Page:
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As city revises space-sharing plans, settlement looks possible

A contentious legal battle between the city and the teachers union could be inching toward a settlement as school officials race to re-write plans that are key to the dispute.

In the past month, city officials have revised each of 20 space-sharing plans outlining how charter schools would be housed inside district buildings. The way that previous plans allocated space between charter and district schools is a central criticism of the teachers union’s lawsuit.

The sweeping revision effort is in direct response to the lawsuit, filed May 18, Chancellor Dennis Walcott acknowledged in a statement.

Several of the plaintiffs listed on the lawsuit praised the revisions and indicated that they might lead to an out-of-court settlement.

In a conference call with reporters, Ben Jealous, the president of the NAACP, a lead plaintiff in the suit, said his organization’s ultimate goal was to place all students in their school of choice. “We are open to all options to settle this suit,” he said.

Michael Mulgrew, the president of the United Federation of Teachers, said in an interview today that he was “happy” with the efforts. UFT lawyers, he said, have expressed cautious optimism that the revised plans would satisfy their demands.

The city’s move means that the plans, many of which were already approved by the Panel for Educational Policy, will require new votes by the PEP and new public hearings to solicit community feedback on their terms. The city began holding new hearings this week.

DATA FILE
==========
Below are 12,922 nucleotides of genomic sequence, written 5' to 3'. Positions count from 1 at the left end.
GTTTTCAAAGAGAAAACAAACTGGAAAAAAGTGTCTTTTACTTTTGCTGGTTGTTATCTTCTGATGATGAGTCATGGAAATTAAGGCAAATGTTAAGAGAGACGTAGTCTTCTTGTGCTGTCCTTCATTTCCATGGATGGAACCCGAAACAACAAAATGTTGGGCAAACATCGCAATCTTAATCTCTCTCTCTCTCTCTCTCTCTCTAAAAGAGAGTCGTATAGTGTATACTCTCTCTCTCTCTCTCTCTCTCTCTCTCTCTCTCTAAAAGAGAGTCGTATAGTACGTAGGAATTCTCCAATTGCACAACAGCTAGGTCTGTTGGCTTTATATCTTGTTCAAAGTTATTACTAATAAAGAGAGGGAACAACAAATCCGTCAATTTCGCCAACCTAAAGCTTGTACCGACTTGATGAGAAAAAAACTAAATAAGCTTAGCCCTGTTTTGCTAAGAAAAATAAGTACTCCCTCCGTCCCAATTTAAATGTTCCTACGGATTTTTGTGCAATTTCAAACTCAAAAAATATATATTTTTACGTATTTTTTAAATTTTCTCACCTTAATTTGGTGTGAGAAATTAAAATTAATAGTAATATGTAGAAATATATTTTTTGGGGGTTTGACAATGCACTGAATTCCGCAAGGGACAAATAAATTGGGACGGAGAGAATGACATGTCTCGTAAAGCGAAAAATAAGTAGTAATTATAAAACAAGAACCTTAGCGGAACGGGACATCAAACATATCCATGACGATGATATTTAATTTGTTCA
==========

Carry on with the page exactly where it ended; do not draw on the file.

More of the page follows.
The most significant revisions made to the plans, called Educational Impact Statements and Building Utilization Plans, will allocate more time in common school building space — such as libraries, cafeterias and gymnasiums — to students enrolled in district schools.

Previously, the plans uniformly gave each school equal time in shared spaces, regardless of the school enrollment, an education official said. But now the DOE is dividing up space based on how large each school population is.

City Council Education Chair Robert Jackson, also a plaintiff, said that a settlement was possible if it included a commitment to allocating school building space more equitably. “Their move toward equity and fairness is a direction they should have moved toward a long time ago,” Jackson said today.

The lawsuit alleges that the Department of Education has not complied with state education law requiring students to receive an equal allotment of resources. Many of the specific complaints detailed in court documents targeted the shared space inequities.

School officials revised the plans in the last month, beginning even before the union filed its lawsuit. Over the next 19 days, officials will hold joint public hearings for all 20 charter schools targeted for co-location, setting up a June 27 PEP meeting that will have to vote on each plan.

Jealous’ comments came in a conference call with bloggers, which he said was organized to clarify the NAACP’s legal position. Noticeably absent on the call was Hazel Dukes, the president of New York’s NAACP chapter, who was initially listed on invitations as a speaker.

Dukes has been a public presence for the organization since the lawsuit was filed last month, but she sparked controversy with comments she reportedly made to a charter school parent on June 1.

In an email, Dukes said the parent was “doing the business of slave masters,” according to the New York Post.

Jealous described the Post report as a “mischaracterization” but declined to condemn the email.

The suit’s next crossroads is scheduled for June 21, when a state judge will decide whether the city can immediately move forward with its co-location and closure plans.

Meanwhile, the joint public hearings have already begun. Tonight is the co-location hearing for Bronx Academy Success.

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